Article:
By Kola Animashaun
By June 7 we will know who becomes the Speaker. It would have to be Mulikat Akande-Adeola or Muraina Ajibola. Two of them come from Oyo State: both of them are lawyers and are two-time representatives. As I have heard them out, the two of them are very articulate. Any of them will be a credit for the lower legislative chambers.
The two of them have been earnest at their campaigns and baring some underhand anyone will be a credit to the House of Representatives.
Adeola has insisted that the speaker would be elected in the chambers of the House and she was determined to do the best to win. She has already found the hand of the former President in the pie – but for Muraina.
And, for that, she said the Speaker would not be picked from Abeokuta. By that she meant the Hilltop library where the ex-president has longed the futile gubernatorial bids. Rightly, Adeola insists the speaker will be Speaker of the House of Representatives and not from Abeokuta.
This is a very bright new day. One hundred are old legislators and 260 are green horns. Of the lot, some sizeable number belong to ACN, CPC and others and she expects to make a sizeable impression.
There is a damning campaign against the woman about her sex in favour of the man. Mulikat has made in-roads against ACN – a gender-friendly party, and it is expected to be a very keen competition.
Muraina has a weak … – he carried a baggage in the name of Obasanjo. He should have known that nobody conjures with his name now.
But the women must throw everything they have to see that one of their own becomes the Speaker.
Let me welcome back Senator Ibikunle Amosun, Governor-elect of Ogun State from Umra in the Holy Land. He must have been refreshed divinely for the work of governance. Ogun State has a lot of job to do. May Allah give him the wherewithal to accomplish it.
Don’t let us forget Diya, Olanrewaju, Jando and AK
We cannot forget … Abdul Karim Adisa. He was a Major-General of the Nigerian Army. He was a colourful Nigerian in whatever way you may think of him. He may be dead but we cannot forget him.
He was one of the few that went through the valley of death and lived.
We still remember Diya, Oladipo. He was a Lt-General of the Nigerian Army. He was one-time Nigeria’s number two man. Ogun State will never forget him. He has now settled down to work, among many things, in the vineyard.
My own brother, never-say-die, Tajudeen Adeniyi Olanrewaju, a Major-General, has been putting a word here and there. We cannot forget him. He is active in PDP and would do more given the chance. And, we cannot also forget Col. Jando.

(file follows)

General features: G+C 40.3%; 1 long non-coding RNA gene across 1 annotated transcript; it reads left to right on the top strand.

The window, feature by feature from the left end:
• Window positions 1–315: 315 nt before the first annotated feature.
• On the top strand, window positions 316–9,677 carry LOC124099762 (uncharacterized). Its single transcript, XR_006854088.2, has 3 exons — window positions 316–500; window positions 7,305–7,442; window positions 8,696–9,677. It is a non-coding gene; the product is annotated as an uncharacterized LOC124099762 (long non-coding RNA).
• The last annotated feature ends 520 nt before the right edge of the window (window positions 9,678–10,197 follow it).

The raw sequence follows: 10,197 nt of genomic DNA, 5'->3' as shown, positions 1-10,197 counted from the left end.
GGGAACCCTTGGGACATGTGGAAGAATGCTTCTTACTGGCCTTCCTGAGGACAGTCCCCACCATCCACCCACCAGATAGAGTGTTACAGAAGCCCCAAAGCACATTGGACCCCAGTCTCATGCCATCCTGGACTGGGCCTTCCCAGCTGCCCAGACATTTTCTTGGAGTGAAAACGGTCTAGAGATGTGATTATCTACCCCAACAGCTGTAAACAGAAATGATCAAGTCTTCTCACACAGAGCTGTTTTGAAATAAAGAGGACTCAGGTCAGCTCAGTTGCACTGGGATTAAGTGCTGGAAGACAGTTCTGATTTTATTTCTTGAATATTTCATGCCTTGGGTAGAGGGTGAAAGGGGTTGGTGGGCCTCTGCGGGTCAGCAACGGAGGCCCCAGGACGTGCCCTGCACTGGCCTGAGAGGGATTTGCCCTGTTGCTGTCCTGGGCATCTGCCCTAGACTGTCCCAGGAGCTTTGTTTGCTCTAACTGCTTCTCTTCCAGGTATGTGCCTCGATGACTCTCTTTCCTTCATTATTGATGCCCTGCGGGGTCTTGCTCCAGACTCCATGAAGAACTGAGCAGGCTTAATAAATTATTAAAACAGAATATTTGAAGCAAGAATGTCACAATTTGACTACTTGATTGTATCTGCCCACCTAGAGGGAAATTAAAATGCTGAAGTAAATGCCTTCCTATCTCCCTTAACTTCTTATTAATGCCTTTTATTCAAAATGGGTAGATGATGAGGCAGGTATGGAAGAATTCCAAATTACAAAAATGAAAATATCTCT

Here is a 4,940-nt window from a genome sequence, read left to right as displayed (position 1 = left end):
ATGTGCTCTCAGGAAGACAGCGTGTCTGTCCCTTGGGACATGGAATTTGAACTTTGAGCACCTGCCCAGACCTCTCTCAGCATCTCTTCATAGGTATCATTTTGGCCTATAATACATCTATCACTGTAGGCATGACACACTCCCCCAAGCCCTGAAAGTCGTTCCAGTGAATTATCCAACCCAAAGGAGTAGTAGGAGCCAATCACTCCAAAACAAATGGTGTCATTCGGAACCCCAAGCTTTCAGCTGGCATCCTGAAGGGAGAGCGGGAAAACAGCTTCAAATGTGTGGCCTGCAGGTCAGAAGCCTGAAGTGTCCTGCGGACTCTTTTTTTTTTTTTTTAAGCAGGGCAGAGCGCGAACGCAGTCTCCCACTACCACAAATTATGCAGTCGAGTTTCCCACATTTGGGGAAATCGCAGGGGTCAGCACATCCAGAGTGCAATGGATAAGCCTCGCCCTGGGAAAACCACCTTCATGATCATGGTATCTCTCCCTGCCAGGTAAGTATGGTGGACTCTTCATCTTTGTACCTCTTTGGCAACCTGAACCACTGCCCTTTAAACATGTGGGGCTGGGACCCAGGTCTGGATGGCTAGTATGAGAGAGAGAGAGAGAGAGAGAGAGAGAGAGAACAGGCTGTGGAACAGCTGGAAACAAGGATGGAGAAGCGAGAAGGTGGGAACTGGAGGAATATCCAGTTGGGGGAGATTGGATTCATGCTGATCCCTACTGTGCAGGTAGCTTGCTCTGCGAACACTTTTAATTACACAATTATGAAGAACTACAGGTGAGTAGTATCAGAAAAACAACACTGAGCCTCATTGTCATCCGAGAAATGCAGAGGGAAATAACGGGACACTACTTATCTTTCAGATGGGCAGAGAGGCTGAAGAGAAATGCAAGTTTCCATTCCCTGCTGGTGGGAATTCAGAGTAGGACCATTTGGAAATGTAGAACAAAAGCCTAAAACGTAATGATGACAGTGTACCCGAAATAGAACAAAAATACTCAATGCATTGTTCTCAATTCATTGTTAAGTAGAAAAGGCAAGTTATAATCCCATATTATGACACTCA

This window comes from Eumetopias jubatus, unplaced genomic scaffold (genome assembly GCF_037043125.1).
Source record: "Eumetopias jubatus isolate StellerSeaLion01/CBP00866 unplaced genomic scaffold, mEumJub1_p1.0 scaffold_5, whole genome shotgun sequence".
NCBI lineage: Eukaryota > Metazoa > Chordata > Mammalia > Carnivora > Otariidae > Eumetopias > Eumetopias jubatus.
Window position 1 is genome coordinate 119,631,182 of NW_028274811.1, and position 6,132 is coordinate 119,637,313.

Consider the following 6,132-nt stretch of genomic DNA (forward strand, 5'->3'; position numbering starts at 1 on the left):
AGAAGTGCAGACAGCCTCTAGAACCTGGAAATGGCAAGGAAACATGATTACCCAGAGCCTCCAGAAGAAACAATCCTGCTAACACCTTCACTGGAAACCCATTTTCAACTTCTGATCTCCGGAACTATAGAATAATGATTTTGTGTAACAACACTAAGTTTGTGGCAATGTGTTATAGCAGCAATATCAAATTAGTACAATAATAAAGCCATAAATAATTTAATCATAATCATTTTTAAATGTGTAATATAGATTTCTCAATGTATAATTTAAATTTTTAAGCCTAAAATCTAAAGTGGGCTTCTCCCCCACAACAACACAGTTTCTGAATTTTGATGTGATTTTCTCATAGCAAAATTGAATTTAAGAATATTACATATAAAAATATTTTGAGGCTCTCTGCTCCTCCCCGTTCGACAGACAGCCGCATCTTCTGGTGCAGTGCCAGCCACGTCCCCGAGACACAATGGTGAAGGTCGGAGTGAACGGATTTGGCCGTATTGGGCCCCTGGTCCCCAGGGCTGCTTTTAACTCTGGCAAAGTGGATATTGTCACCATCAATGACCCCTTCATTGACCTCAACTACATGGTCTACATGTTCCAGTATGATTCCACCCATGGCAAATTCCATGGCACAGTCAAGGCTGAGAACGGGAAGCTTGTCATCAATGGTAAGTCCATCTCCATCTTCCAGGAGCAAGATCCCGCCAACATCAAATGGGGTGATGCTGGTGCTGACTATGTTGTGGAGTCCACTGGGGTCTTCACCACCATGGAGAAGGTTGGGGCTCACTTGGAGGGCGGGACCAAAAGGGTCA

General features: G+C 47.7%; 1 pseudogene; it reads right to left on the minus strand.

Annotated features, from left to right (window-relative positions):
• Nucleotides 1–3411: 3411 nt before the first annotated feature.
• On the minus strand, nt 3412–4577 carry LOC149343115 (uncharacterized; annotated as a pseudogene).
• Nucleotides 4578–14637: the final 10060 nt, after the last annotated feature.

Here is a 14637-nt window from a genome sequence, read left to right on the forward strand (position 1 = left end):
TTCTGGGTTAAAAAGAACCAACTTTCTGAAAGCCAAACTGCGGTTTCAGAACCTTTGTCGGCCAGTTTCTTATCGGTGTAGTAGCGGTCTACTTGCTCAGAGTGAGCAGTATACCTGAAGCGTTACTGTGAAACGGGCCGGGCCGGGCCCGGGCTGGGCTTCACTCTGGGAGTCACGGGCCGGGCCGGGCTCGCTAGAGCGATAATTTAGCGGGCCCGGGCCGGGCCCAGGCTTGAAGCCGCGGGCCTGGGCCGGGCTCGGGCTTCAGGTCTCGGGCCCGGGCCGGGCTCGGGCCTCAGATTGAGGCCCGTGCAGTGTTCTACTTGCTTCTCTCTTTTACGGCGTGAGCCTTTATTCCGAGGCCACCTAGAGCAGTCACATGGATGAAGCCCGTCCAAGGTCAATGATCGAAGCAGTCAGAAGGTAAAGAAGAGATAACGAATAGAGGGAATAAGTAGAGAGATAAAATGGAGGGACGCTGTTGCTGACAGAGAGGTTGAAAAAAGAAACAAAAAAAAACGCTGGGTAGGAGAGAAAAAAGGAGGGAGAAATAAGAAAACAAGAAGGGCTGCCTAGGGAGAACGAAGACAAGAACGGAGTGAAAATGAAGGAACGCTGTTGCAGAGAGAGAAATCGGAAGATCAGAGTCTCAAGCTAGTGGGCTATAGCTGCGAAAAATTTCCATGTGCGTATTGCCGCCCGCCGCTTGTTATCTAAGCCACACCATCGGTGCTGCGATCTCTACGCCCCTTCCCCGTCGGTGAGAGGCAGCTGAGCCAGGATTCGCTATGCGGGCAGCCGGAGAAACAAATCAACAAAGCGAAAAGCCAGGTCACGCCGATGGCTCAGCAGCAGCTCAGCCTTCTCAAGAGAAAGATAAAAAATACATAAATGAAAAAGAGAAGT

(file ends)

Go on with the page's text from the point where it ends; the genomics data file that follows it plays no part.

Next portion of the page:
For many years they had fought to see that the government did what is right by them. They applied to ex-President Obasanjo who, himself, was a beneficiary of government. If he had not been, he would not have been president for two terms; he did nothing. Yar’Adua did not have the time to do anything for them. I understand that President Jonathan has finally given these people reprieve.
Of course, the Oputa’s report has recommended to the Federal Government to apologise to these people because it was not a proper trial and it had recommended that they also be compensated.
President Jonathan will have to do the last thing to consummate the act. He must authorise the publication of the gazette to exonerate them.
Abdul Karim Adisa, as dead as he has been, can still benefit from the beneficence of President Jonathan just as Diya, Olanrewaju and Jando. Not only from apologies and compensation but also from being useful for services they can do for the Nigerian people as a matter of cause.
Power: the President should know this
Reach the President on truths about the ongoing Power projects in the country. Some powerful indigenous companies are likely to derail the President’s campaign promise to improve power supply to Nigerians.
One company based in Port- Harcourt is handling four power station projects in the Niger Delta and South-East. It is doubtful if this company will be able to deliver these projects going by the way the company is going about the construction of these stations.
There is virtually no meaningful activities going on in these sites and the indigenous company is not bothered. The sub-contractors are not being paid and they have moved out of site. Yet, this company continues to promise the President that it will deliver on impossible schedules and dates.
The foreign counterparts have all but completed their own projects in Sapele, Benin and Calabar though the contracts were awarded at the same time. In Benin and Calabar, indigenous contractors are delaying the gas delivery and the power evacuation subcontracts. The President should know this.
-Engr. Nnamdi Onuigbo